Hollywood vs. History: '55 Days at Peking'
Hollywood delivers an epic retelling of a central episode in China’s turn-of-the-20th-century Boxer Rebellion in the 1963 film 55 Days at Peking. Besides stars Charlton Heston, Ava Gardner, and David Niven, the movie’s depiction of the deadly siege of a conclave of foreign diplomatic offices in Peking (now known as Beijing) features a full-scale, 60-acre reproduction of the city in 1900. Chinese/Asian extras flew in from all over Europe to film on the set in Spain.
Still, the picture drew fire for its use of Western actors in Chinese roles, including Flora Robson as the despotic Empress Dowager Cixi. Where else did it miss the mark? What did it get right?
Military historian Geoff Babb examines the accuracy of the film’s portrayal of culture and events in the latest installment of the Hollywood vs. History series, on which the Library collaborates with Fort Leavenworth’s U.S. Army Command and General Staff College.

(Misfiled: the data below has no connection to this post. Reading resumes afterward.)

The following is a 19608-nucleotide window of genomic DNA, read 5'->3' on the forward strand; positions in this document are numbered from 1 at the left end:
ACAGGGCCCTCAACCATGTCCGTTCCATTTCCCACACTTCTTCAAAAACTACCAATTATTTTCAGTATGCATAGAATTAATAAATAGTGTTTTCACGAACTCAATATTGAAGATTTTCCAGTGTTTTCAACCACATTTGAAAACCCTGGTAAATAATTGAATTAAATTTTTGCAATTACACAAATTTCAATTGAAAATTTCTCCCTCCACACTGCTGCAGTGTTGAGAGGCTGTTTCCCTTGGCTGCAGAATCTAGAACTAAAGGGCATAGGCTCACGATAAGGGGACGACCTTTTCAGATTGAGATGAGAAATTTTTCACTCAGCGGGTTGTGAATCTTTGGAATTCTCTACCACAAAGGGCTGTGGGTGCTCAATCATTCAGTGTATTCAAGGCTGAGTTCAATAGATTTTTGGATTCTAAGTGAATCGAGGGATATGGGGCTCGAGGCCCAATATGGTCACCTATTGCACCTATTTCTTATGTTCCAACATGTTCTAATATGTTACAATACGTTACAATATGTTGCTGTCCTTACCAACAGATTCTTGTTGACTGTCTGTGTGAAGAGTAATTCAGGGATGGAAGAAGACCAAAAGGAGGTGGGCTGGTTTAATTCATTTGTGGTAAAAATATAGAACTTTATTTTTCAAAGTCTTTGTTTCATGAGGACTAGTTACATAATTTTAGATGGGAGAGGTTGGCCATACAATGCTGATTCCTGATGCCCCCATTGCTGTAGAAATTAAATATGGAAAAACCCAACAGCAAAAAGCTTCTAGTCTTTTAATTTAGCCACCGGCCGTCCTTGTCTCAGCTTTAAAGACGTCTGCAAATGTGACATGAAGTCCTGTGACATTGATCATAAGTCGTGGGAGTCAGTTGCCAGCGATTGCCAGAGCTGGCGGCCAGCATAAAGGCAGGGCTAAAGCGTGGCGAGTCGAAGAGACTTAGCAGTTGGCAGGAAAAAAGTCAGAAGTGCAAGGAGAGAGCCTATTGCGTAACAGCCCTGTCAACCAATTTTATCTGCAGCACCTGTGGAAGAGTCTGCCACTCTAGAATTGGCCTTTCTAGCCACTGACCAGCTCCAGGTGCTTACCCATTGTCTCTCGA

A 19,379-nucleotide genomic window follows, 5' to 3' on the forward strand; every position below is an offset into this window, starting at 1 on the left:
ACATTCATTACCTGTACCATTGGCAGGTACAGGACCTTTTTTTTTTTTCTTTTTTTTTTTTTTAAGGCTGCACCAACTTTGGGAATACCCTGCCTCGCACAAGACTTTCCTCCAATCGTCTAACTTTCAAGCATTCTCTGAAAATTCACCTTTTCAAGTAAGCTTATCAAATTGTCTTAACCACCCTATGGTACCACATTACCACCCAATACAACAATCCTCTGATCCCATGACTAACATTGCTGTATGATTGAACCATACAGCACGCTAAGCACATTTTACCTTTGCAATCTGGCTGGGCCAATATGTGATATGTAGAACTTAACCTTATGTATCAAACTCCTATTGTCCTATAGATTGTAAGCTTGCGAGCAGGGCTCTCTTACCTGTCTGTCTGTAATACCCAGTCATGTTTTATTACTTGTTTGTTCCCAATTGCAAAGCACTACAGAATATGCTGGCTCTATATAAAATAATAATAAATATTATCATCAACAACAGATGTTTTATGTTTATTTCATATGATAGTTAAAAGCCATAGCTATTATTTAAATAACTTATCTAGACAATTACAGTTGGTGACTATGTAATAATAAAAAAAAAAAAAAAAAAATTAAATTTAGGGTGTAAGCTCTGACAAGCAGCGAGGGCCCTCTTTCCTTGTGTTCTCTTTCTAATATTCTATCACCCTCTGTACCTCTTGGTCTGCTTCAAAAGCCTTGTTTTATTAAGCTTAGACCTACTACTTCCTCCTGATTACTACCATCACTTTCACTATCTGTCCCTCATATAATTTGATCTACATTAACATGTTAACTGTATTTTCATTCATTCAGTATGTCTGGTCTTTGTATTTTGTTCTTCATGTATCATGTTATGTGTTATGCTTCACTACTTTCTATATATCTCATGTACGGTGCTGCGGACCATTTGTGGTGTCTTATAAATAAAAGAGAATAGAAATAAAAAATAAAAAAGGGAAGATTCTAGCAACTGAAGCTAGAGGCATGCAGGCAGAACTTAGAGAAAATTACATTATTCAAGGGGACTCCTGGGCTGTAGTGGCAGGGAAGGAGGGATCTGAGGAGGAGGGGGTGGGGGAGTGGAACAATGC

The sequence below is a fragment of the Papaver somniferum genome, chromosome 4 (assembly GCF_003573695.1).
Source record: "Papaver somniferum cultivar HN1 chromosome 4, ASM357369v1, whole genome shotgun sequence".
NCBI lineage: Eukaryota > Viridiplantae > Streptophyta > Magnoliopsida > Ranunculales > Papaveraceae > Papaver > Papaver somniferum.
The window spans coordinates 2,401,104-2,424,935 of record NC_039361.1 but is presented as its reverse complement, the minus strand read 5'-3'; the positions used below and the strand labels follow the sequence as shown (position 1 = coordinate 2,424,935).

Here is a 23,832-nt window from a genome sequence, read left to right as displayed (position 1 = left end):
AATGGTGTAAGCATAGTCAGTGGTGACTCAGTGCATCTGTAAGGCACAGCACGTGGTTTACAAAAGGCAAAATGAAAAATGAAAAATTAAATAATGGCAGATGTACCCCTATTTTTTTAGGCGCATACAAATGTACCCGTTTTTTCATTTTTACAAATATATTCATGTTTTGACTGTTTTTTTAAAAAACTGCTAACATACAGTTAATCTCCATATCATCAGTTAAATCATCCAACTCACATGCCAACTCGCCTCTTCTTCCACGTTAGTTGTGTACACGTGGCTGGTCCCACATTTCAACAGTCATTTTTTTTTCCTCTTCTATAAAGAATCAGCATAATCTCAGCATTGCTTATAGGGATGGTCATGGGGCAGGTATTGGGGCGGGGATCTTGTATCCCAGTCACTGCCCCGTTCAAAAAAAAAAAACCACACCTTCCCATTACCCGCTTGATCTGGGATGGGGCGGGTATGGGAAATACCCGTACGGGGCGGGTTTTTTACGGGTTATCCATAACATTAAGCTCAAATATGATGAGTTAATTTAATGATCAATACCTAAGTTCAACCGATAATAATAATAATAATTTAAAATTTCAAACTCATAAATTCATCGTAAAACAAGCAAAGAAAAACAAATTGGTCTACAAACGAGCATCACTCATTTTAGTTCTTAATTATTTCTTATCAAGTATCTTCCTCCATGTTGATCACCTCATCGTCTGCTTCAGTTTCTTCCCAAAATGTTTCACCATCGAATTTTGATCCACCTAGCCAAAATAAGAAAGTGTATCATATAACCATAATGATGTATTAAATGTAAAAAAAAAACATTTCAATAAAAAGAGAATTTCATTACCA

Babb, a retired U.S. Army Special Forces lieutenant colonel, is a professor in the Department of Military History at the Army Command and General Staff College. He holds a master’s in East Asian Languages and Cultures and a doctorate in history from the University of Kansas.
Babb served in the Army as a foreign area officer in China and in the Defense Intelligence Agency and on the Joint Staff in Washington, D.C., and has written on the American military’s role in China in Volumes 1 and 2 of Through the Joint, Interagency, and Multinational Lens: Perspectives on the Operational Environment.